The decision to rent versus buy involves looking at your financial situation from many different angles. Below are some tools you may find useful:
One of our CEBAA exclusive buyer agents gave us this example of a situation where continuing to rent may be more profitable than buying.
This is an example only and you should always consult with a competent tax or legal advisor for your specific situation.
One neighborhood in Denver, contains home prices that average $300,000. Rentals for a comparable 3 bedroom home are around $1,800 per month. This example will compare this with buying a $300,000 home with an FHA loan that allows you to put only 3% down ($9,000).
Let’s assume you qualify for a 5% rate on your 30-year loan. You think you will likely stay in the home 5 years.
Principal and interest add up to $1,562.00, so you are seeing immediately that this is less than $1,800.
However, you have less than 20% down, so you need private mortgage insurance. Therefore, you must add about $55/month for every $100,000 financed for this insurance. This brings you up to $1,722/month.
Property taxes are next. Property taxes are relatively low in Colorado, and may be determined by seeing the country records. . So you estimate about $200/month for taxes. This brings you up to $1,922/month.
Homeowner’s insurance must be purchased with any mortgage. You shop around and find a replacement policy that costs $100/mo. You realize that this neighborhood has a homeowner’s association, and expects dues of $70/month. Now you are at $2,092/month.
You know that even newer homes require a maintenance budget, so you set aside $200/month for repairs. This puts you at roughly $2,300/month or about $500/month over what you could rent for.
In today’s market, many home owners are not factoring in a lot of appreciation.
So you assume you may be able to sell your house in 5 years for about $325,000, or about 8% over what you bought it for.. However, you realize that the sales and closing costs at that time are likely to run the average of around 8%, (minus $26,000) so you may be able to get $299,000 for your home. You figure that the joys of owning your own place and being the lack of a landlord are worth this possible $1,000 difference, and since you buyer agent got the property at 5% below other homes in the area, you figure you have enough cushion to probably break even.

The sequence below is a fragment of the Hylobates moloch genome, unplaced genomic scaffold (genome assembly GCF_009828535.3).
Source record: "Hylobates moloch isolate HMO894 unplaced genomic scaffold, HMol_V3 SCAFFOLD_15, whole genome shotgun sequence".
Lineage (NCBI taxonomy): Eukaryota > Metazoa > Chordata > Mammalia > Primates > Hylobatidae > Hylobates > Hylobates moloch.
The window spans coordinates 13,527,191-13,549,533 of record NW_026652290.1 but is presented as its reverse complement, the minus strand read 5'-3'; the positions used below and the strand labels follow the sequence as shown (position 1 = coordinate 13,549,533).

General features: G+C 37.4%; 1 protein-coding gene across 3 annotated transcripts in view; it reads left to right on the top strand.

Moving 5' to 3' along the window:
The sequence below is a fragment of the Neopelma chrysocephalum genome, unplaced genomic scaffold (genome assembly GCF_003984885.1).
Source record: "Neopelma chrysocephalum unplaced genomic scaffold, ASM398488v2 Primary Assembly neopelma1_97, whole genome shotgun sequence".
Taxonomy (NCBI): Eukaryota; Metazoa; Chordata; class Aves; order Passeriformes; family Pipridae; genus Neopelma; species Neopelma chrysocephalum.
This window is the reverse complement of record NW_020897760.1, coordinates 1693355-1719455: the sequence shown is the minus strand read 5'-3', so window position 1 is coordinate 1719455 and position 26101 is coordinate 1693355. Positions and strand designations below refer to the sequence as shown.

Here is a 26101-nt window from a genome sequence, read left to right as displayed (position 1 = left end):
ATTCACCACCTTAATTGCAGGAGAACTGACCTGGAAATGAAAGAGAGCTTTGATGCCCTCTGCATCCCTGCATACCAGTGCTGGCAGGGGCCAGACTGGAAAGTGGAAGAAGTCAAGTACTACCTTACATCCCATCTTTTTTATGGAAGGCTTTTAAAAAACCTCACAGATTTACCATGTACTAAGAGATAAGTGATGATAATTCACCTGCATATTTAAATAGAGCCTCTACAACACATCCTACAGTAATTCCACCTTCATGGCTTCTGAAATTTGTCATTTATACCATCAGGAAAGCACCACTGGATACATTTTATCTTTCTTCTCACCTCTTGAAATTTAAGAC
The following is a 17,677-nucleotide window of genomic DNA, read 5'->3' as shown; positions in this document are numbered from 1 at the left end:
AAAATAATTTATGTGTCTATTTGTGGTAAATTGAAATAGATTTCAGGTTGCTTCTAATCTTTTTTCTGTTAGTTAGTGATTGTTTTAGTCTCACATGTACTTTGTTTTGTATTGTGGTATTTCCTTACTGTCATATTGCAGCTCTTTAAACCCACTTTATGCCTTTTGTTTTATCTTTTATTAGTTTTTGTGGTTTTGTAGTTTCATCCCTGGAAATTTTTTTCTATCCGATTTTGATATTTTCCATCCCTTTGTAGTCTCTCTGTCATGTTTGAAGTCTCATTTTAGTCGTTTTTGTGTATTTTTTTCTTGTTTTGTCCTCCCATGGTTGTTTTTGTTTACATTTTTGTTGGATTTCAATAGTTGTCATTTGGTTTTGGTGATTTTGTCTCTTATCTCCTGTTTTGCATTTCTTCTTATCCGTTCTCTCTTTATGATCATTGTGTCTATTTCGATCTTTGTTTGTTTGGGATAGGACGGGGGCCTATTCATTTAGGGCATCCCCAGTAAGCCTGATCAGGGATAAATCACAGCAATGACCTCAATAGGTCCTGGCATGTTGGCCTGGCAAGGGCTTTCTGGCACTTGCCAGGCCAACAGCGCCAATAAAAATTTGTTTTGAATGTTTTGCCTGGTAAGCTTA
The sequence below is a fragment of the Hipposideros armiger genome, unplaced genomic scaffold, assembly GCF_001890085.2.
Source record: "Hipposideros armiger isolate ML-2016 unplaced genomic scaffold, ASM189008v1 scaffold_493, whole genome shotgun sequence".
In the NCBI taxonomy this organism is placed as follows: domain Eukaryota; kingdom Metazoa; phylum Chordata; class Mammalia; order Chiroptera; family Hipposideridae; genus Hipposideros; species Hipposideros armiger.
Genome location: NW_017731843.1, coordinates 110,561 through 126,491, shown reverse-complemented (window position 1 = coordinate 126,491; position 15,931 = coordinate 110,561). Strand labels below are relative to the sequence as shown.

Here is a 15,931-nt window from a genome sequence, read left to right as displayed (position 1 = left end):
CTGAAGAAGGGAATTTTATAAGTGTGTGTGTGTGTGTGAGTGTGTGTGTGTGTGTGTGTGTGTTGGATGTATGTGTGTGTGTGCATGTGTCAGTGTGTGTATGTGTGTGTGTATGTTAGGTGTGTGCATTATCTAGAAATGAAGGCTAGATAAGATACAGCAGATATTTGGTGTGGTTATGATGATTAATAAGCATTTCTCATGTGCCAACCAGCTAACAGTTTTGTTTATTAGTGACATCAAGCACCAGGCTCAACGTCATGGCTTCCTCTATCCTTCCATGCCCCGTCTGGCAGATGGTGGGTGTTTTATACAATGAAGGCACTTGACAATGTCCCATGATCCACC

You realize that if there is depreciation of home values during the next 5 years, as happened in 2008-09 and the early 80’s, you may have to face foreclosure or come to the table with cash to sell the house, but you are an optimist, not a pessimist.
You also keep in mind that if there is significant inflation over the next 5 years, that $31,728 will be worth less in purchasing power than when you purchased the home.
We zoom ahead to year 5. The balance on your loan is $267,222, so if you sold it at the full asking price of $325,000, you may realize a gain of $31,728
You compare this to your net savings if instead you continue renting:
You have taken the $9,000 down payment money and invested it in a CD for 5 years @4%, giving you about $11,000 when the CD matures.
You have taken the $500/month savings on monthly payments times 60 months to equal $30,000. You put your $500 into an investment that is considered save, relatively high return and liquid. Because you think rates are likely to increase, you keep your terms relatively short. If you invest ultra-conservatively, at the end of 5 years you have your $30,000 plus interest of say, around $3,000. Your total is $33,000.
In this scenario, your cash at the end of the rental plan is $33,000 plus $11,000, or $44,000. Your cash at the end of your home sale in 5 years is $31,728.
You are $12,272 ahead by renting.
Now the $13,504 you have paid over the past 5 years in interest IS currently tax deductible. Therefore, IF you are able to fully use this deduction on your tax return, and you are in a 20% bracket, you might save an additional $2,700. If you are in a 35% bracket, you might save an additional $4,726. You are still ahead $7,546 by renting.
You also may be able to deduct some of your $2,400 in property taxes. Let’s assume in this scenario you saved roughly $840 if you are in a 35% bracket.
You are still ahead by renting and have $6,706 more in your pocket than if you had purchased.
The savings are even more dramatic if you do the calculations for million-dollar homes.
Keep in mind the intangible benefits of NOT being tied to a property:
You have the flexibility to pick up & move any time during those 5 years. You have cash on hand to do other things.
This analysis is based on assumptions only you can determine.
Factors that may dramatically change these numbers are assumptions about:
So you have decided to continue renting. However, here’s a critical question you MUST ask youself: Do I have the self-discipline to wisely invest the $500 difference between the mortgage or the rental rate? OR am I more likely to spend that $500/mo. on fun stuff?
If your answer is the later, you may wish to have the forced savings plan that only a mortgage and a place to call your own can give you.